Borgschulte: Water in its purest form is ionic in nature and can be reactive. MilliporeSigma follows the same global compendial standards for industrial water usage as either water for injection for liquid preparations and/or purified water for dry powder cleaning rinse standards. All liquid formulations are built with buffer systems, which, in our experience, have not been an issue in terms of reacting with process vessels. Liquid solutions have quality standards for pH and osmolarity and shifts in these key attributes would indicate a problem.
Equally, all bioprocess organizations, including MilliporeSigma, establish internal standards for passivation/re-passivation, select top-grade cleaning agents which can reduce the need for re-passivation, and establish the appropriate standards for qualification/re-qualification of equipment and processes. Overall, this topic has notbeen an area where we see concerns.
GEN: Endotoxins, products of gram negative bacteria, are also a frequent issue in culture media preparation and monitoring. Can you discuss your experiences with endotoxins: detection, treatment, troubleshooting?
Borgschulte: Endotoxin monitoring and management are key to quality cell culture manufacturing. Our company follows the same global compendial testing for endotoxin measurement and establishes the appropriate monitoring and control practices of incoming high-risk raw materials, key process steps, and outgoing finished products.
Pennybaker: This is a great example of the benefit of testing individual cell culture components for endotoxin in order to have control of their level in the complete cell culture media. For our final recombinant protein products, we utilize a limulus amebocyte lysate (LAL) kinetic chromogenic endotoxin assay. We have found this method to be best in its ability to not only determine whether endotoxins are present but to also reveal how much is present. This level of quantitative data helps significantly with QC and QA control and can also be advantageous for troubleshooting when endotoxin issues arise in culture media that can be traced back to a single component.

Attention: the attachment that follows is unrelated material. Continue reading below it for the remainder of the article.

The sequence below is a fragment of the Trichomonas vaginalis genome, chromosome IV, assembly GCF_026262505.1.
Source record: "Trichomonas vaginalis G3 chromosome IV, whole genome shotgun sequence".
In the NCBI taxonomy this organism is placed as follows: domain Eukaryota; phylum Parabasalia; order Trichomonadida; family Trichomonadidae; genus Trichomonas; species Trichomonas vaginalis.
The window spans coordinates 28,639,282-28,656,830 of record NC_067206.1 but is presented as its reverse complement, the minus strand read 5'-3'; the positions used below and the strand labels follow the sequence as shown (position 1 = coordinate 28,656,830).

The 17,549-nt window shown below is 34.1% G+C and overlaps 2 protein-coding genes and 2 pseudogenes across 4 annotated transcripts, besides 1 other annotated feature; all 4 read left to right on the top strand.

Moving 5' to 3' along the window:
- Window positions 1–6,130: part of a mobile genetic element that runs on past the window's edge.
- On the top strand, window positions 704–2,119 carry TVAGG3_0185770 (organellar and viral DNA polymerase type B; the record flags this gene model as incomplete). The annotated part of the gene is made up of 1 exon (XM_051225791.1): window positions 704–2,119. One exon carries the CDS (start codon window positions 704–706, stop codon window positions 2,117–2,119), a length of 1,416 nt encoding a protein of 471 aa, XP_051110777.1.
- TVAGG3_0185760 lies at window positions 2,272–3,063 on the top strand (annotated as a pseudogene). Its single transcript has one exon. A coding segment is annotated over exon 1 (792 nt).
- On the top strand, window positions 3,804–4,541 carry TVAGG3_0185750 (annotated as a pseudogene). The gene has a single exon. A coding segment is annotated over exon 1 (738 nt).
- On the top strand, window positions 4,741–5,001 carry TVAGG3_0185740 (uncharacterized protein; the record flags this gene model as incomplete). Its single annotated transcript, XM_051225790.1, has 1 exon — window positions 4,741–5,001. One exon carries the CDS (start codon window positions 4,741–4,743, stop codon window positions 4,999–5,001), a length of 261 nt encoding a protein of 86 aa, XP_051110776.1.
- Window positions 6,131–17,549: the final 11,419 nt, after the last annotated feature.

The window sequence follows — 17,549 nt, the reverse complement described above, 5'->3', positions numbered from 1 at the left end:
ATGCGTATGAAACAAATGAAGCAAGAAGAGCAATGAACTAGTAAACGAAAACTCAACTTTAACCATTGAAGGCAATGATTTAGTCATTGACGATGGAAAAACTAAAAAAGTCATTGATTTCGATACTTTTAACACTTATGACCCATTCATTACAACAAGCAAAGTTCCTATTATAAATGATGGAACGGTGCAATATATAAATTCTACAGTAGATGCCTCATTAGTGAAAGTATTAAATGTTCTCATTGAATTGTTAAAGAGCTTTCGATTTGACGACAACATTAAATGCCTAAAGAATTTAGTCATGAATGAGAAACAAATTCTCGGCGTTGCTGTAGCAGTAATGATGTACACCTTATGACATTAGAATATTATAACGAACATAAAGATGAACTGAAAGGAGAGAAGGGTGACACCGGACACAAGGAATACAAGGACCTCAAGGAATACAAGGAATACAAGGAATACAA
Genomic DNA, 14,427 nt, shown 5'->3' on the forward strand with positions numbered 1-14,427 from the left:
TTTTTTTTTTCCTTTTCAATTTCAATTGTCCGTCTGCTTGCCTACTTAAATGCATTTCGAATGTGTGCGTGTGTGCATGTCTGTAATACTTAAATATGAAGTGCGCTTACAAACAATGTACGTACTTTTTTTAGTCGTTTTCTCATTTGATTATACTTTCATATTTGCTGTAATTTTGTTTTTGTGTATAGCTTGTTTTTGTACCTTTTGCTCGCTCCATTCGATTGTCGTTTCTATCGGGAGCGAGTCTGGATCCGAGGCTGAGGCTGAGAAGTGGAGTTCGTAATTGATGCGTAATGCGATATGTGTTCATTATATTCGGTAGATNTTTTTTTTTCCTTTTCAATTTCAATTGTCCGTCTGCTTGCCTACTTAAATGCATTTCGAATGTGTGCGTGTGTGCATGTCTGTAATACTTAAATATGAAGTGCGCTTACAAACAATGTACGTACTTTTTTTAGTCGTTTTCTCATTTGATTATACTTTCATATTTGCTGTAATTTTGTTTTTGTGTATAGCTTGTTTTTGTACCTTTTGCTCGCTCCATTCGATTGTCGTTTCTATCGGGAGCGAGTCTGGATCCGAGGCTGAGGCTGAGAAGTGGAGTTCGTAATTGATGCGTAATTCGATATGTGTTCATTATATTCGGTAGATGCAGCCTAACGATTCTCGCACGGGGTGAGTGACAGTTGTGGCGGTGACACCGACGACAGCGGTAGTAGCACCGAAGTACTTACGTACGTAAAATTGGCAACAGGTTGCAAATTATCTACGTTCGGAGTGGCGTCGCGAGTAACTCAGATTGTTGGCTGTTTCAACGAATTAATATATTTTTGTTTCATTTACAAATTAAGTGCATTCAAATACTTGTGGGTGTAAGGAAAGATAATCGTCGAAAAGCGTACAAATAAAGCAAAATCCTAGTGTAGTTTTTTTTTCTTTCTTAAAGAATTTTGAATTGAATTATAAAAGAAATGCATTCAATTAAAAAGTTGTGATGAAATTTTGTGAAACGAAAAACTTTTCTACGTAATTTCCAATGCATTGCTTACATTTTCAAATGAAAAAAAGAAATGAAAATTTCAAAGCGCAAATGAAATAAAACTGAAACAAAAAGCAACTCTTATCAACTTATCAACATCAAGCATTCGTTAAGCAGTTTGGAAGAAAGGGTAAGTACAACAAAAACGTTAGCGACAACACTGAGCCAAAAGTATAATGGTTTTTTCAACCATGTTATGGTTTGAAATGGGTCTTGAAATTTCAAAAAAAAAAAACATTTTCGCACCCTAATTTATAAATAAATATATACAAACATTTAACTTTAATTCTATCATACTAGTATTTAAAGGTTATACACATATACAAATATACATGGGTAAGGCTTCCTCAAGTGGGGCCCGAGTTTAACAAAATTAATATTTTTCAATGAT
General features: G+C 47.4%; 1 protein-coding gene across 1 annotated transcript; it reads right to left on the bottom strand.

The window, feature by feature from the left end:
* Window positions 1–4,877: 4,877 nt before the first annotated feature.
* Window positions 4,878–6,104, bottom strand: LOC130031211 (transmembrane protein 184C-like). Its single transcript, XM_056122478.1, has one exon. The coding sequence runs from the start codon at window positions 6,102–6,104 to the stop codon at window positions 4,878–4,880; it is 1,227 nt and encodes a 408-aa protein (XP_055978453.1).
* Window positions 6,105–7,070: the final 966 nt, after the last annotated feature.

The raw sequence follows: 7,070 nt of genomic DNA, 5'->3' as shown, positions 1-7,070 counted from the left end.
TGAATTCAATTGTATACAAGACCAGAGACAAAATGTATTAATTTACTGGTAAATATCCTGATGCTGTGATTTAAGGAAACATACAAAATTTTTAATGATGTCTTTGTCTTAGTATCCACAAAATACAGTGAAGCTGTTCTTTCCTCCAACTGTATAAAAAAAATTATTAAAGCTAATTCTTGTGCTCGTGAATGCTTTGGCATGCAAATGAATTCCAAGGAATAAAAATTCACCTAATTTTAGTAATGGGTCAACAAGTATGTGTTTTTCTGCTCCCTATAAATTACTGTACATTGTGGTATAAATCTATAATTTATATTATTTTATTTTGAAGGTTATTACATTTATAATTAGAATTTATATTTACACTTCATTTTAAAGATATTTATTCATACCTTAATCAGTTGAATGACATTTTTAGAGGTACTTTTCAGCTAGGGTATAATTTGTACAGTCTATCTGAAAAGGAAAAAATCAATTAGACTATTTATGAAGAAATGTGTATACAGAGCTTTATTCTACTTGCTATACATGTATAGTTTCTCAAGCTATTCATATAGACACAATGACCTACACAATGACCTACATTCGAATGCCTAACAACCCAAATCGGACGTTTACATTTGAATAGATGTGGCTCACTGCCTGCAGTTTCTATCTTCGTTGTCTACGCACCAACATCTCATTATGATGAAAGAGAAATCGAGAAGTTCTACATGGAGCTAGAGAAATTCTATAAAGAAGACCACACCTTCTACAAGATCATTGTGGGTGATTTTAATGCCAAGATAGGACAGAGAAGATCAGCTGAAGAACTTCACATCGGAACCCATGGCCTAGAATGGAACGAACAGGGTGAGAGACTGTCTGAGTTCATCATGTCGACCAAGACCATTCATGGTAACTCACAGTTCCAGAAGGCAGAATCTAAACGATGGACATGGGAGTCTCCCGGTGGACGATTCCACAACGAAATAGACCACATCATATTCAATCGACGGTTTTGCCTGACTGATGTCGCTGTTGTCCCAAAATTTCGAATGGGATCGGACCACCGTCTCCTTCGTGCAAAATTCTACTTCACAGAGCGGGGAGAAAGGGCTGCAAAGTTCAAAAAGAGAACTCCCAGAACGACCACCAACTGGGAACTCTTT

From a manufacturing standpoint, having this level of control when formulating a completely chemically-defined media results in a final cell culture media product of unrivaled quality for the end user.
GEN: Free radicals can be generated from certain types of media exposed to fluorescent lights. How do you deal with this problem?
Pennybaker: The most important point in the problem of free radical generation is that prevention is key. Simple steps such as placing reminders around the lab or directly on the media bottles to keep out of light and aliquoting smaller working volumes can go a long way in successfully reducing the amount of light exposure. Serum-free media are even more fragile in this respect and so it becomes crucial for the operator to follow good cell culture practices to alleviate this problem. Although proactive steps are important, oxidative stress and the generation of free radicals is an imminent threat in cell culture technology. These free radicals can impede cellular antioxidant defenses making it critical to supplement the media with other sources of antioxidants that can support those functions. Common oxygen scavengers such as ascorbic acid (Vitamin C), glutathione, uric acid, or even albumin are often used for this purpose.
Chemically-defined media become a great tool in this case because it is known exactly what components are contributing to prevent damage from free radicals and how those affect the overall performance of the culture.
Borgschulte: Where necessary, we label finished goods and in-process materials with a “Protect from Light” and note established processes and procedures to support the requirement.